<< Back to Previous Page
Maev-Ann Wren is lead researcher on the Stroke Rehabilitation in Ireland project, which aims to examine rehabilitation services for stroke patients in the Irish health-care system, identifying patterns of use and assessing implications (economic, health outcomes) of existing and new models of care. The project is led by researchers from the ESRI and the Royal College of Surgeons in Ireland and is funded by the Irish Heart Foundation. It will report in 2014.
Maev-Ann has a PhD in Economics from Trinity College Dublin (TCD), an MA in Economics from University College Dublin (UCD), and a BA in Economics and History from UCD. Her research interests include the effects of ageing on health and long-term care systems, drivers of health and long-term care utilisation and spending, the role of informal care in long-term care, the evolution of disability, the history of Irish health policy and of the health care system in Ireland, and the case for Irish health care reform.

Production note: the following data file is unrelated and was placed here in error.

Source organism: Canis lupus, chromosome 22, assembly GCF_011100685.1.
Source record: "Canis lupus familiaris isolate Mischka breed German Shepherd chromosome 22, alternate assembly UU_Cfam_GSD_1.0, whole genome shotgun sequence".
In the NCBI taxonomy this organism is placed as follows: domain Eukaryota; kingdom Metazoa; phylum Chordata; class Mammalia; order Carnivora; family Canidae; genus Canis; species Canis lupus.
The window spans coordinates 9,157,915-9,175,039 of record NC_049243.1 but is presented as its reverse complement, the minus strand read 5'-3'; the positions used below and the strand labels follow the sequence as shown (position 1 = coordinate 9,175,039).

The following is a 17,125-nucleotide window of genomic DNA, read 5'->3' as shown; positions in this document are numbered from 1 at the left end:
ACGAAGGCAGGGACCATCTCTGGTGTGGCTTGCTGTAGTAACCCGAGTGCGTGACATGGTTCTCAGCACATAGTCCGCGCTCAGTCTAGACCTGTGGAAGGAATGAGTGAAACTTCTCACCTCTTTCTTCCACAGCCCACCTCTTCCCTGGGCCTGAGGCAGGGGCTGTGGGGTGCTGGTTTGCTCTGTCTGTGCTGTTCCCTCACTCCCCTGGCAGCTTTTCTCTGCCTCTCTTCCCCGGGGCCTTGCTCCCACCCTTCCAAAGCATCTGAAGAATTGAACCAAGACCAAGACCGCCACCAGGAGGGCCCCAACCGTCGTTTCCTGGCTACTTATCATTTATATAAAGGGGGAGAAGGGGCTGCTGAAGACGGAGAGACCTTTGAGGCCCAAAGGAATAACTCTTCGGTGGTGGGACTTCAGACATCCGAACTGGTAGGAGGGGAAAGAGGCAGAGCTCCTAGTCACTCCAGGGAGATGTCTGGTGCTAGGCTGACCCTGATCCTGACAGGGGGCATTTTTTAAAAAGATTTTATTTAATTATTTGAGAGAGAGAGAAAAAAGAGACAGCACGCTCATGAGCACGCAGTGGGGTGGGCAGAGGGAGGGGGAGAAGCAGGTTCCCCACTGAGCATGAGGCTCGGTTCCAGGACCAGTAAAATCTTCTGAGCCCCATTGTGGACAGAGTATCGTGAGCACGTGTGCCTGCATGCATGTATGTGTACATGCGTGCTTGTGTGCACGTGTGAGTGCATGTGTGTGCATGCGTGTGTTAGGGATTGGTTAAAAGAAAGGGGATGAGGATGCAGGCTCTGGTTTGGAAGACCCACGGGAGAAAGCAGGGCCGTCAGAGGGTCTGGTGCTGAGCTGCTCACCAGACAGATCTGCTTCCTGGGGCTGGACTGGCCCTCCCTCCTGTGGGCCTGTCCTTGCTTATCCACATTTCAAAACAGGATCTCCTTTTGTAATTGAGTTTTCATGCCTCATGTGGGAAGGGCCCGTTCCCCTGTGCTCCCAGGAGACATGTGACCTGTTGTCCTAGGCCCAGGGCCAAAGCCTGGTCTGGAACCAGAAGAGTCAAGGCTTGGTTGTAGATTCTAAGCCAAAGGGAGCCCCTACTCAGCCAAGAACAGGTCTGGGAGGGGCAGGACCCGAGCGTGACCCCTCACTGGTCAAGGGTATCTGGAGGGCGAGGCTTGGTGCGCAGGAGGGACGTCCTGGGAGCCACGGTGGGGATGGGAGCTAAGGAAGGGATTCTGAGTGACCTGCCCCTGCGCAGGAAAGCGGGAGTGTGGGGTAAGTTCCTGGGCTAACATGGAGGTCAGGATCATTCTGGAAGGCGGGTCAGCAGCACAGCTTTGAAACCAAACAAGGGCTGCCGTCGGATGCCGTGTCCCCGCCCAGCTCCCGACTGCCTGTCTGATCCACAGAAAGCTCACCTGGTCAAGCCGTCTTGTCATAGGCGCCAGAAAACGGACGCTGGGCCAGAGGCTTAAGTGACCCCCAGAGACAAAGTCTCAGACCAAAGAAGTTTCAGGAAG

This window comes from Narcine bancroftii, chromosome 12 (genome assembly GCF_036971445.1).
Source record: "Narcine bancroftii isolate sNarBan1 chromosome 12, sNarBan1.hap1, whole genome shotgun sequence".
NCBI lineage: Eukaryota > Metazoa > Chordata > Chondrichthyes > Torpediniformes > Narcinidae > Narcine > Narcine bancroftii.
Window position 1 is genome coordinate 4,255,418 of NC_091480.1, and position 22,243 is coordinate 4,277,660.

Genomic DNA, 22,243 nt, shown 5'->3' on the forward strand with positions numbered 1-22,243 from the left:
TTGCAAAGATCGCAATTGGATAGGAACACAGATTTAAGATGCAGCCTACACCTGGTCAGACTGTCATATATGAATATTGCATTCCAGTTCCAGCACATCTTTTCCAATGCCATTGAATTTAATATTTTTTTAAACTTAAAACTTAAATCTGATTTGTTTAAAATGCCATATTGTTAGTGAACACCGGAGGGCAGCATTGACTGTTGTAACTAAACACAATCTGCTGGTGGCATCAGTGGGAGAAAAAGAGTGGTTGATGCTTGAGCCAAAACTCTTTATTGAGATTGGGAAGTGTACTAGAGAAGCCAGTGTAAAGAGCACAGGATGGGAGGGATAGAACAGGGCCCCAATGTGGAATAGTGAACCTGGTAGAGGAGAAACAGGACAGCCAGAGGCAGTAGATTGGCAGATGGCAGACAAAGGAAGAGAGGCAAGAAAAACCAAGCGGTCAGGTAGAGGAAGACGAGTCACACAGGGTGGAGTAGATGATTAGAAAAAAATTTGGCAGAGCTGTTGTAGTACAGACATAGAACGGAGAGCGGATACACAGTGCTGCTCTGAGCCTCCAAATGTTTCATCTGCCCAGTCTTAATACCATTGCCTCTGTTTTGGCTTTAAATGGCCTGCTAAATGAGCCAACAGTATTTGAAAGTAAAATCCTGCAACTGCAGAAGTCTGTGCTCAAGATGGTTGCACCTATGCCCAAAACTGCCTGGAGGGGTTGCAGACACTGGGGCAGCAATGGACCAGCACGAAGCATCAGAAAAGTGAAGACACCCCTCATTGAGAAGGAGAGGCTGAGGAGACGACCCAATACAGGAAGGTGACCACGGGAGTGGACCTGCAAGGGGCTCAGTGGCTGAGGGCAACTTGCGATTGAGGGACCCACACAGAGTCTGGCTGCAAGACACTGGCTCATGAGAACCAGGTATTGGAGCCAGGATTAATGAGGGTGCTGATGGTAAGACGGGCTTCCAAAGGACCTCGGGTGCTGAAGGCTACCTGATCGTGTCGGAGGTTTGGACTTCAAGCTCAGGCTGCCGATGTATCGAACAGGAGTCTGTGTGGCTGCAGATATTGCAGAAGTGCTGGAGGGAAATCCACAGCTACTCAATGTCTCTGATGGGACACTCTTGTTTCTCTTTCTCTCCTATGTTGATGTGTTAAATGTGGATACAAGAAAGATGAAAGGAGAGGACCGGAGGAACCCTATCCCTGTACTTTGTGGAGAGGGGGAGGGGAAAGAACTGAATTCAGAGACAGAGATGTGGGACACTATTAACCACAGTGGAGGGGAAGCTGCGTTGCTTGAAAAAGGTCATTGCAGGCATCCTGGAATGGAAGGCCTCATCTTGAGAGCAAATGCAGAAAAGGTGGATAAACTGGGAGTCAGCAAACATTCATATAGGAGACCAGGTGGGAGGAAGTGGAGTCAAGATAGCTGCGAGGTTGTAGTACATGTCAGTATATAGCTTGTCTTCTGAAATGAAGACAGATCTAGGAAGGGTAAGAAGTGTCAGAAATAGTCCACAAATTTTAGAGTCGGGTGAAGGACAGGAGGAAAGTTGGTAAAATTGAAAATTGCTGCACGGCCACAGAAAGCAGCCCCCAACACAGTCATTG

Maev-Ann has been leading the Stroke Rehabilitation in Ireland project at the Economic and Social Research Institute since January 2013. She worked as Special Advisor to Roisin Shortall T.D., Minister of State at the Department of Health with responsibility for Primary Care, from 2011 to the Minister's resignation in 2012. With Professor A. Dale Tussing of Syracuse University, New York, she was commissioned in 2005 by the Irish Congress of Trade Unions to review the Irish health care system and recommend reform. Their study was subsequently published as Tussing and Wren (2006) How Ireland Cares, New Island, Dublin. Her earlier book, Wren M.A (2003) Unhealthy State, New Island, Dublin, is a much-cited reference on the Irish health care system. Maev-Ann worked as a journalist for The Irish Times from 1980 to 2004 in posts including Economics Editor, columnist, editorial writer and Assistant Editor.
Her academic publications include: a collaborative study between Trinity College Dublin and Queen’s University Belfast on modelling need for long-term care in the Republic of Ireland and Northern Ireland, published as Wren et al., (2012) Towards the Development of a Predictive Model of Long-Term Care Demand, TCD, Dublin; and analysis of long-term care needs in an ESRI/ Trinity College Dublin collaboration to study the effects of demographic change on the Irish health service, published as Wren M., (2009), Requirements for Long Term Care in Ireland to 2021, Chapter 6 of Layte et al, (2009) Report 3: Projecting the Impact of Demographic Change on the Demand for and Delivery of Healthcare in Ireland, ESRI Research Series 13, ESRI, Dublin (www.esri.ie).
<< Back to Previous Page